I think it must have been 1926 when Goodwin decided he would build a sprint car for speed hill climbs. A 12-h.p. chassis was selected and considerably lightened, the suspension stiffened and lowered as much as possible. The 14-h.p. engine was stripped and carefully assembled after the lightening and balancing of all reciprocating parts. The compression ratio, we were told, must be as high as possible, and on starting the engine for the first time, a mild knocking noise was traced to the pistons lightly touching the cylinder head. The carburetter was a non-standard large bore Memini, a make popular in racing circles at that time. The exhaust system was made up from 3 in. bore steel. pipe producing an car-shattering noise which by no means gave a false impression of the cars accelerative powers.
It was, however, quite a problem to eliminate wheel-spin and Goodwin had entered the car to run at Shelsley Walsh in a few days time. I remember that particular Shelsley for another reason —it was the only one at which H.O.D. Segrave appeared driving his 2-litre G.P. Sunbeam when he managed fastest time of the day in 52 sec.-odd. Our Bean special, even though Goodwin was having trouble with his gear shift, which was non-standard central, put up a resounding 56-sec. and a bit, which we all thought well worth the effort.
Around this period the late R.H. Rose (no relation) joined the company and proceeded to do some work on an o.h.v. engine. I believe the push-rod operation was similar to that later employed by B.M.W. and he certainly proposed to eliminate all those feet of whirring timing chain. Alas, nothing came of this exercise, and Mr. Rose soon moved on elsewhere.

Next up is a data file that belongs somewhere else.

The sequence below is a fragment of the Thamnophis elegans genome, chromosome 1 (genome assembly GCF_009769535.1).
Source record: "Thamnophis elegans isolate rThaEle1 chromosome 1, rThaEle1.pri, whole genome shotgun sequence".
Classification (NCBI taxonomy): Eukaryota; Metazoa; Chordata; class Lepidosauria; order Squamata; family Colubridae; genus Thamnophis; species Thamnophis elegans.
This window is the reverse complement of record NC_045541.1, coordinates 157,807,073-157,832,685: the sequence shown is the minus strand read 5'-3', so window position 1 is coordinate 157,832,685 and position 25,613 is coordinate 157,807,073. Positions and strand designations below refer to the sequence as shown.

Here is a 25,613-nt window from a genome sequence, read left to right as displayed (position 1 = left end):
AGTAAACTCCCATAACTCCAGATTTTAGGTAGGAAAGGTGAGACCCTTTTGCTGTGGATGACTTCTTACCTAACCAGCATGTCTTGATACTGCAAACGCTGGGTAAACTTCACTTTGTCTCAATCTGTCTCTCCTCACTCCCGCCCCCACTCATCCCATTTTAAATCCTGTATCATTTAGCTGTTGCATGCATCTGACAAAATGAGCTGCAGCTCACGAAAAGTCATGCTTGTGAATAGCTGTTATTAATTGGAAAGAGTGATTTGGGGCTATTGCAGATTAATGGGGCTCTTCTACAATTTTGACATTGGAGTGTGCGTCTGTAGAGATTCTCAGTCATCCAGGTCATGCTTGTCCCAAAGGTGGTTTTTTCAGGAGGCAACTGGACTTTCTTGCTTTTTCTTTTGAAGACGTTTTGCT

The Hadfield 14/45 and 14/70 models both shared alarming mechanical defects which were to develop very early in the life of the cars. At this time I was a technical assistant at the London Service Department at North Road, and was therefore in the best possible position to observe customer reaction. The main faults concerned the ultra flexibly mounted engines which resulted in the breaking away of the top radiator header pipes, resulting in complete loss of coolant. I shall never forget one all-night winter run from Manchester when I was compelled to continually replenish the radiator from roadside ditches by means of a headlamp rim and glass! Severe crankshaft end-float would develop at quite a small mileage. This in turn caused damage to the timing gears and clutch. The overhead worm driven rear axle was another shocking piece of work. It appeared there was misalignment of the worm and wheel centres which caused complete failure within the warranty period. There were many who wondered how the designer managed to commit just about every obvious error in the. book. It is small wonder sales melted for the company had frittered away a splendid opportunity which may well have placed it in the forefront today.
The 14/70 bore a striking likeness to the recently-introduced Lagonda 2-litre. The reason was simple. One day examples of the open and closed Lagonda models appeared at the works where profile templates, etc., were taken. It was a pity the Bean mechanical parts did not match those of the Lagonda! No mention has been made of an attractive sporting version of the 18/50 model produced for and sold by Tom Knowles of Regent Street. This model carried both open and closed fabric covered coachwork rather like that of the 3-litre Sunbeam, even as far as its radiator, which had a vee-shaped wire mesh stoneguard.
Earlswood. W. Rose.